A recent survey of Alaska's rural residents showed that Alaskans for Litter Prevention and Recycling is the environmental group they know and like best.
Considering that the poll listed most of the environmental groups operating in Alaska, ALPAR's standing was welcome recognition for a hard working and deserving group.
ALPAR was founded in the early 1980s by Alaska's beverage and grocery industries with major support from the oil and transportation industries and the general business community. Its formation was in response to growing public concern about littering.
The group's formation and continued success depended in large part on major commitments from the private sector and a large number of volunteers, both children and adults.
Its initial program was made possible by the fact that the two major shippers serving Southcentral Alaska, Sea-Land Freight Service and Totem Ocean Trailer Express (TOTE), offered to backhaul recyclables to Lower 48 markets at no cost to ALPAR.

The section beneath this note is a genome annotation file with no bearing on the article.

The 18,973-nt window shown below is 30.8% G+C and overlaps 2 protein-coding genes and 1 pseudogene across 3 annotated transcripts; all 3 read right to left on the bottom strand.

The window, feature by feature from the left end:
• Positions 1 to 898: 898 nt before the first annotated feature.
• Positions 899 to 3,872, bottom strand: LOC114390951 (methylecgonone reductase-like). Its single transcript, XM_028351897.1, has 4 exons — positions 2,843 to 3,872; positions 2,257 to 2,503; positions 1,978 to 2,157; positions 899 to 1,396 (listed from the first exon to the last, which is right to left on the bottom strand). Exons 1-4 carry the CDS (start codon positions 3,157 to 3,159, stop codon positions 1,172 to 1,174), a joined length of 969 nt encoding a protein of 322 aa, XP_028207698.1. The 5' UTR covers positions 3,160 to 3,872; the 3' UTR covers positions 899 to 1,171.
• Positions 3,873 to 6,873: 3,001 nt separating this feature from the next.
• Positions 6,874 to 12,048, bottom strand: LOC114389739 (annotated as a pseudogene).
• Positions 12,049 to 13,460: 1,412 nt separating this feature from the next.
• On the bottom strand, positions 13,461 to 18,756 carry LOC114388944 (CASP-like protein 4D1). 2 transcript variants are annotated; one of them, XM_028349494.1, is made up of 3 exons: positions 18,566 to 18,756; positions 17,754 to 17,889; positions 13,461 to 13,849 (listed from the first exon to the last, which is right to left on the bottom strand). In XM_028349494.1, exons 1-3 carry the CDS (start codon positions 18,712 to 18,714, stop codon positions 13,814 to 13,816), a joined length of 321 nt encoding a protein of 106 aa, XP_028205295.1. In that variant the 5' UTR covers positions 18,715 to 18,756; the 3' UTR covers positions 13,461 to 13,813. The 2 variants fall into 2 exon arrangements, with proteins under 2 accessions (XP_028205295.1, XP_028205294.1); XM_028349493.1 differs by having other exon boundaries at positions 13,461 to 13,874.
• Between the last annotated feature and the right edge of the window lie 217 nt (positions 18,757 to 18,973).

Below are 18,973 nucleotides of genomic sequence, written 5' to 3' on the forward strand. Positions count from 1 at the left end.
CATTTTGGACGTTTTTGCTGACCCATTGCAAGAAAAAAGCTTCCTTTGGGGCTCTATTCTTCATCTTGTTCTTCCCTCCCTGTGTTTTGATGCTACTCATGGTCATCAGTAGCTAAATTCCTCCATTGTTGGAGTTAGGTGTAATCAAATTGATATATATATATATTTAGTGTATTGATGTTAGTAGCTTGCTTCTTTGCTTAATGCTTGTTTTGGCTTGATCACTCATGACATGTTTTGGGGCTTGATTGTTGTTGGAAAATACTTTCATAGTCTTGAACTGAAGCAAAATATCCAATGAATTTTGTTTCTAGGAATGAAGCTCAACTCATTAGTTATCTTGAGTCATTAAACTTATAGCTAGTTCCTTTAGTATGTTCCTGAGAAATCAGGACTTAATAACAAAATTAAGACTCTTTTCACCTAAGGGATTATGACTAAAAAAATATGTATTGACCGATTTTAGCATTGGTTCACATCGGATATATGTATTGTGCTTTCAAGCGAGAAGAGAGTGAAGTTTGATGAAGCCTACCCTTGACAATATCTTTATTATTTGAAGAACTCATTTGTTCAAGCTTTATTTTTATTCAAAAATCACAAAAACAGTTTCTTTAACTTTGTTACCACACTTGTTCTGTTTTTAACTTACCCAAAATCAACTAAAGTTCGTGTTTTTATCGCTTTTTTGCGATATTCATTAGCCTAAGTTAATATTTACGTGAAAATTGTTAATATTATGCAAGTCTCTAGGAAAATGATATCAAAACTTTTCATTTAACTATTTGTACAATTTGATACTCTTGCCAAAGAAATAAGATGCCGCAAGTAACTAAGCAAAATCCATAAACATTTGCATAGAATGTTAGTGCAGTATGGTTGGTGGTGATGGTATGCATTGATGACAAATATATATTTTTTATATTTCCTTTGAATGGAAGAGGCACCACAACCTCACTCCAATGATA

From southern ports, the materials could be moved into major recycling streams and beneficially used. Sea-Land is now known as CSX Lines.
ALPAR's reach went virtually statewide several years later when Alaska's air carriers pitched in and began backhauling aluminum cans from remote communities to Anchorage, where they could be combined with the city's recyclables and shipped south.
The major sponsor of the Flying Cans program these days is Northern Air Cargo, which backhauls recyclables from everywhere it flies.
Each year ALPAR distributes more than 200,000 bright-yellow trash bags used for community cleanups in urban and rural Alaska. Its other highly successful programs include Youth Litter Patrols and Can-Do Kids, in which youngsters set up recycling routes in their neighborhoods, much like newspaper delivery routes.
ALPAR operates entirely on private funding and has succeeded in making litter cleanup and prevention and recycling popular activities across Alaska.
Its programs have proved to be one of those relatively rare opportunities where the private sector can work in harmony with green activists.
It's no surprise that rural residents see ALPAR as their favorite environmental nonprofit organization. They've been partners for years.
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